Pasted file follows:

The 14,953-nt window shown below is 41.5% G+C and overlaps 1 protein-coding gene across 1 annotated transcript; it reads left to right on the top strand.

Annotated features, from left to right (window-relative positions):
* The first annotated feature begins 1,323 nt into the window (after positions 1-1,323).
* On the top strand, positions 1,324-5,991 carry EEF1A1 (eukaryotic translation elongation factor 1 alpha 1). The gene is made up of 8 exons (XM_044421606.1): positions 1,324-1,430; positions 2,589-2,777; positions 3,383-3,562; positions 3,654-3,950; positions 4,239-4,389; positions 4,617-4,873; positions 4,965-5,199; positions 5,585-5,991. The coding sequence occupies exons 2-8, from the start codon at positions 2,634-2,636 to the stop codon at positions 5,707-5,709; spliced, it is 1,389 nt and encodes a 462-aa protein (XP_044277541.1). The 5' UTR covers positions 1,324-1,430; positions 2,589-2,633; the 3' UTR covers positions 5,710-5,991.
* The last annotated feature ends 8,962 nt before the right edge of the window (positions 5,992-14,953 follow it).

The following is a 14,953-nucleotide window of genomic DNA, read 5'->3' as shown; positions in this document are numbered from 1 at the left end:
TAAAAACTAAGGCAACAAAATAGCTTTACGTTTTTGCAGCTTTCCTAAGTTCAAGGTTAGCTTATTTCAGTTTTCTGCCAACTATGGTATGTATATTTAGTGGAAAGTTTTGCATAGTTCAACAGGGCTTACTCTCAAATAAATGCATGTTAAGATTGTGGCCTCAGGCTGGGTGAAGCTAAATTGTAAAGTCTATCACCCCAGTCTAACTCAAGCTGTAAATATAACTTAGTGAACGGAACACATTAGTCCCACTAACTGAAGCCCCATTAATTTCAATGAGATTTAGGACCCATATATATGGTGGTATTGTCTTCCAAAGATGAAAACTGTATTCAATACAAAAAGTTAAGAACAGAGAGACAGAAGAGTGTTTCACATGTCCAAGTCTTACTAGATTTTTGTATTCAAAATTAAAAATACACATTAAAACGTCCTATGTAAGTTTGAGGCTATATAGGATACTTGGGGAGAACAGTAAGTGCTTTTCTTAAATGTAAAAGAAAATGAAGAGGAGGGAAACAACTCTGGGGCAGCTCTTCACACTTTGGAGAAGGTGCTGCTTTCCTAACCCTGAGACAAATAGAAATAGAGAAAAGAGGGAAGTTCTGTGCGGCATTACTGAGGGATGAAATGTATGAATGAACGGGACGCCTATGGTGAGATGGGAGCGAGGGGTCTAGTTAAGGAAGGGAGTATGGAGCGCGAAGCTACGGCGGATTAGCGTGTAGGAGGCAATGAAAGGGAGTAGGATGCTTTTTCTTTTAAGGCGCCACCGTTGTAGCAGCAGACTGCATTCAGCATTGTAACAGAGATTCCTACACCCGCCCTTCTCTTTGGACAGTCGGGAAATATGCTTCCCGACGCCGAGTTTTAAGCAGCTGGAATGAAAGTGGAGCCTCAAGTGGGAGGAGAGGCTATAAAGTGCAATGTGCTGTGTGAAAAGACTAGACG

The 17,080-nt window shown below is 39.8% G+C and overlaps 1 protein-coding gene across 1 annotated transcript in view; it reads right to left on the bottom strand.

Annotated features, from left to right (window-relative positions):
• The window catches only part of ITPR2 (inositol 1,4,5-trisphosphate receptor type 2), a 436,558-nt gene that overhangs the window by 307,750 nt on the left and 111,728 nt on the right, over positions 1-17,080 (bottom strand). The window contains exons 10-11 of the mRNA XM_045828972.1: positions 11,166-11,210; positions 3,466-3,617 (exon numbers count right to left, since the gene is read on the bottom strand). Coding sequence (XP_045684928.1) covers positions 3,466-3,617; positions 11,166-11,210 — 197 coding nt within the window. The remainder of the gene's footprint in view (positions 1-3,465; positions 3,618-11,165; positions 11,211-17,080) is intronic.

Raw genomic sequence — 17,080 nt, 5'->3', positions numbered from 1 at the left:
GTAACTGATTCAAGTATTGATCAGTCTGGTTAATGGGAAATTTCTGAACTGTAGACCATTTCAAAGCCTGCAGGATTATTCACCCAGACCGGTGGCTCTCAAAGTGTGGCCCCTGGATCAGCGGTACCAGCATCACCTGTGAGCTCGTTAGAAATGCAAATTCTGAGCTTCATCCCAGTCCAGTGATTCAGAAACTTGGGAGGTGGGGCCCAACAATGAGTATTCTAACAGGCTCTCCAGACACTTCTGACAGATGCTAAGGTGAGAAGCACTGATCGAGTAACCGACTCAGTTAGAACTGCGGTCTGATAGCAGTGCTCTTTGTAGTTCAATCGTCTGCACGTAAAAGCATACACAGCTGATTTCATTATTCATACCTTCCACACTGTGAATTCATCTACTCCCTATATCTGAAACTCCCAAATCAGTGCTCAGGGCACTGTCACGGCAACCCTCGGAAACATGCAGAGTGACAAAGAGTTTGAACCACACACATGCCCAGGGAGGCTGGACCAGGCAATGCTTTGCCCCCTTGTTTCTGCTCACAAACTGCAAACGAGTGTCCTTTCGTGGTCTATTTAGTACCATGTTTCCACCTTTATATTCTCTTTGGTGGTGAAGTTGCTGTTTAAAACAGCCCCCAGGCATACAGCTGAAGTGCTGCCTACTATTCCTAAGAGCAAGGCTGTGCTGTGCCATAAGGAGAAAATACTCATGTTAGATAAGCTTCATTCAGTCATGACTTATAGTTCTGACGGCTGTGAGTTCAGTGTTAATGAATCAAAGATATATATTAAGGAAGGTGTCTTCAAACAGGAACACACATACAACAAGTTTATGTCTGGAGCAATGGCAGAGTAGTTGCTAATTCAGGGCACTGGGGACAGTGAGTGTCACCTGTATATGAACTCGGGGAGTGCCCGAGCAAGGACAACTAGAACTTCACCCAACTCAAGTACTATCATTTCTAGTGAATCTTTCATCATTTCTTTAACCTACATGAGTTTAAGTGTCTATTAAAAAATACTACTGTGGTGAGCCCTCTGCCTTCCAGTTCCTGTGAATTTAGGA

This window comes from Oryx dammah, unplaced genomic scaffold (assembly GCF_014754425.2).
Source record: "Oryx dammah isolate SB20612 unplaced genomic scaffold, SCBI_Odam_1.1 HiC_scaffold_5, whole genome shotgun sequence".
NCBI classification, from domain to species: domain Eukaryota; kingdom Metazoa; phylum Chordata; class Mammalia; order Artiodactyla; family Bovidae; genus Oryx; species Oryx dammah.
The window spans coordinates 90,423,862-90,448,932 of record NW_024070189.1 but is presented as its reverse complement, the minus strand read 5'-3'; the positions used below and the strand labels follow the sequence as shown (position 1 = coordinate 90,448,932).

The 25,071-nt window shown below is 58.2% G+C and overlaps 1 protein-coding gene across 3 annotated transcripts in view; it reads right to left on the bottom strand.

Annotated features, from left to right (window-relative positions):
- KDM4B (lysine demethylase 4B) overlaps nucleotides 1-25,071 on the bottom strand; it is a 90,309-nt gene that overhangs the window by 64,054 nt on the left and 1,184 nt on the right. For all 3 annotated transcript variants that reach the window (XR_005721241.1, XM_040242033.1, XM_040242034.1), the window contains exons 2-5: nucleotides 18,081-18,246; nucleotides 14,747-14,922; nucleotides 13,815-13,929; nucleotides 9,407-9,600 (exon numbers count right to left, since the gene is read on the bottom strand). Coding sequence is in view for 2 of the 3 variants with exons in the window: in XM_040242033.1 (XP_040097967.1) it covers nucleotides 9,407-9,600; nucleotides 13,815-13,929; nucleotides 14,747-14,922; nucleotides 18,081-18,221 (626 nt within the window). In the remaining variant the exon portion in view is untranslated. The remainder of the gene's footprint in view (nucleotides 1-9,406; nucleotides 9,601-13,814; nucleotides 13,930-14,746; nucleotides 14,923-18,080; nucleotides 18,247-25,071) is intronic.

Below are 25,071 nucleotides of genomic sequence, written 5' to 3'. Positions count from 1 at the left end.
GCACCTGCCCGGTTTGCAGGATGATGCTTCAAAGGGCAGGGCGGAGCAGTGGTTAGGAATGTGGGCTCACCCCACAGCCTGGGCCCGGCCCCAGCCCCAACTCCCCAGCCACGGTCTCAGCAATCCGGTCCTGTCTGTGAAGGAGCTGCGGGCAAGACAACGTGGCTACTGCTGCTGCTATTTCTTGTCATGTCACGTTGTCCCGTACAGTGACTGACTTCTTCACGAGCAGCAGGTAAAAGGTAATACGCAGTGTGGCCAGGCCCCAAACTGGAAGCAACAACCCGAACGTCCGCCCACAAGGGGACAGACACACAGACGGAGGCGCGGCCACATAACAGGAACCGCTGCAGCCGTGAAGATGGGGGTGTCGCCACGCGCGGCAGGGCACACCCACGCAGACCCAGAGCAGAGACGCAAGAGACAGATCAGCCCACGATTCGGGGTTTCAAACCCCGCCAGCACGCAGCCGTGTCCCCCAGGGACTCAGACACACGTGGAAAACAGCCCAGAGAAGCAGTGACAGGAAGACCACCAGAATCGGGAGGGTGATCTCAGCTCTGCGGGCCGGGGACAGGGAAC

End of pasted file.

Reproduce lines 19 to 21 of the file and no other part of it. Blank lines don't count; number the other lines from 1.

- KDM4B (lysine demethylase 4B) overlaps nucleotides 1-25,071 on the bottom strand; it is a 90,309-nt gene that overhangs the window by 64,054 nt on the left and 1,184 nt on the right. For all 3 annotated transcript variants that reach the window (XR_005721241.1, XM_040242033.1, XM_040242034.1), the window contains exons 2-5: nucleotides 18,081-18,246; nucleotides 14,747-14,922; nucleotides 13,815-13,929; nucleotides 9,407-9,600 (exon numbers count right to left, since the gene is read on the bottom strand). Coding sequence is in view for 2 of the 3 variants with exons in the window: in XM_040242033.1 (XP_040097967.1) it covers nucleotides 9,407-9,600; nucleotides 13,815-13,929; nucleotides 14,747-14,922; nucleotides 18,081-18,221 (626 nt within the window). In the remaining variant the exon portion in view is untranslated. The remainder of the gene's footprint in view (nucleotides 1-9,406; nucleotides 9,601-13,814; nucleotides 13,930-14,746; nucleotides 14,923-18,080; nucleotides 18,247-25,071) is intronic.

Below are 25,071 nucleotides of genomic sequence, written 5' to 3'. Positions count from 1 at the left end.
GCACCTGCCCGGTTTGCAGGATGATGCTTCAAAGGGCAGGGCGGAGCAGTGGTTAGGAATGTGGGCTCACCCCACAGCCTGGGCCCGGCCCCAGCCCCAACTCCCCAGCCACGGTCTCAGCAATCCGGTCCTGTCTGTGAAGGAGCTGCGGGCAAGACAACGTGGCTACTGCTGCTGCTATTTCTTGTCATGTCACGTTGTCCCGTACAGTGACTGACTTCTTCACGAGCAGCAGGTAAAAGGTAATACGCAGTGTGGCCAGGCCCCAAACTGGAAGCAACAACCCGAACGTCCGCCCACAAGGGGACAGACACACAGACGGAGGCGCGGCCACATAACAGGAACCGCTGCAGCCGTGAAGATGGGGGTGTCGCCACGCGCGGCAGGGCACACCCACGCAGACCCAGAGCAGAGACGCAAGAGACAGATCAGCCCACGATTCGGGGTTTCAAACCCCGCCAGCACGCAGCCGTGTCCCCCAGGGACTCAGACACACGTGGAAAACAGCCCAGAGAAGCAGTGACAGGAAGACCACCAGAATCGGGAGGGTGATCTCAGCTCTGCGGGCCGGGGACAGGGAAC